Working as a producer in non-fiction television
Updated: Mar 24, 2021
Working as a producer in non-fiction television, I’m often in a position where I can ask people questions about the most intimate aspects of their lives and get an honest response. It is one of the biggest privileges I can think of.
I’ve interviewed people in jail, in their homes, in hotel rooms, at their offices, on sets and in cars.
One of my favorite interviews was with the veterans of D-Day on the beaches of Normandy, France. I could imagine the boats coming up as a wave of bullets flew out into the bay. One of my interviewees had his face sliced open this way and he’d been given a vial of morphine by the Army to help him soothe the pain in the field. Problem was, he had to get to a place where he could take the morphine without bullets whizzing past his head. The struggle he went through to survive was so well illustrated, I can return to it in my mind anytime and still marvel at it.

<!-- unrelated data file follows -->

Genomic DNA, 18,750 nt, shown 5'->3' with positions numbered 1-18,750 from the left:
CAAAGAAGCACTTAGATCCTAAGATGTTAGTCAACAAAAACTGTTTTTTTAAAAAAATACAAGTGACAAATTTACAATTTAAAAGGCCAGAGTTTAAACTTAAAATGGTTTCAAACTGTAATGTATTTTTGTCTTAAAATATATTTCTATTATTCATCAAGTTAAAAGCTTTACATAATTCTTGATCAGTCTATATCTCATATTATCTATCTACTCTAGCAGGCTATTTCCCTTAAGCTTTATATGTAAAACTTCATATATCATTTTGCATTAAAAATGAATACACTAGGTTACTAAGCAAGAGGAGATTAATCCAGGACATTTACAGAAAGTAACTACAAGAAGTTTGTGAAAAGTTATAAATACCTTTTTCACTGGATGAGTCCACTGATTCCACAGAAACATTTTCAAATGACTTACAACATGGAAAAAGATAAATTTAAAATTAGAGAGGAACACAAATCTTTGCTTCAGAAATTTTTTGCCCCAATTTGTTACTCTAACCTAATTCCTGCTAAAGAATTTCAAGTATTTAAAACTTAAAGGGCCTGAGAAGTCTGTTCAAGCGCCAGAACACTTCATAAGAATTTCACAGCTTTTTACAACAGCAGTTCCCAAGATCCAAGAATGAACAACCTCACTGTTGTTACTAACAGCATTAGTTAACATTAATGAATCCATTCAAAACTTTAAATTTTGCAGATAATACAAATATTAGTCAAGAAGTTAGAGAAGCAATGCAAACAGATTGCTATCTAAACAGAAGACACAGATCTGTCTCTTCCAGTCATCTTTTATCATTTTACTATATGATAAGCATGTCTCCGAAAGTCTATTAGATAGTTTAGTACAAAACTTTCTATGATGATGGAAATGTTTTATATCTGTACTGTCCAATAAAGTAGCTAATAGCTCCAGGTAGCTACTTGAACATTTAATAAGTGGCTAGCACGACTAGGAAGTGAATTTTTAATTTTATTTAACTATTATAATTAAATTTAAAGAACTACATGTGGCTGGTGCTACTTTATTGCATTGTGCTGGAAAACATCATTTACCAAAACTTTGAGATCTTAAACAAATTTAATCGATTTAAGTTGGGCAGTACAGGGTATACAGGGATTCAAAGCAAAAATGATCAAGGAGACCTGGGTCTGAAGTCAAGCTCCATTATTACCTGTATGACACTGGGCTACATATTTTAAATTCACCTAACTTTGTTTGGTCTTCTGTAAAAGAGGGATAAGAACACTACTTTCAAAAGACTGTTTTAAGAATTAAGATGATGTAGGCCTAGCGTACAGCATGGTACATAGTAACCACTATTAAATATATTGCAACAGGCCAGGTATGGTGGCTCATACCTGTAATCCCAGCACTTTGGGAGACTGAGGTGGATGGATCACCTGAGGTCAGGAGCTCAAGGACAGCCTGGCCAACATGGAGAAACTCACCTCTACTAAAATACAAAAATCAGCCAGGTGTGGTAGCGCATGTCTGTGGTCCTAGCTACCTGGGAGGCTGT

One of my saddest interviews was in Missouri, at the home of a young girl who went missing and was never found. Her brother was beside himself with grief. I had just lost my husband, Jeff Felshman, to an aortic aneurysm and related to every word the young boy said. I was speechless. I’m thankful my cameraman redirected us both.
My funniest interview was with a judge who wanted to joke at length about farting (this was after he told me about the case of a man who had body parts strewn throughout his house) and my most thoughtful was interviewing Jon Bon Jovi in his home studio (he had just gotten off an interview with Rolling Stone magazine that he hated and told me he would interview with me as long as I didn’t look at my notes. An hour and a half later, when I finally looked at my notes, we talked on a human level and I realized what a sensitive, sensible person he was).
I continue to produce television and hope to post more stories as I move through each production. In addition, I have an extraordinary personal life that takes me to distance places (I’m writing this from Chonburi, Thailand), introduces me to intriguing people and often blows my mind with topics I had no idea even existed. I’m hoping to share those as well.
Thank you for reading and I welcome any questions you have about my posts. Know they are strictly my opinions and anecdotal experiences.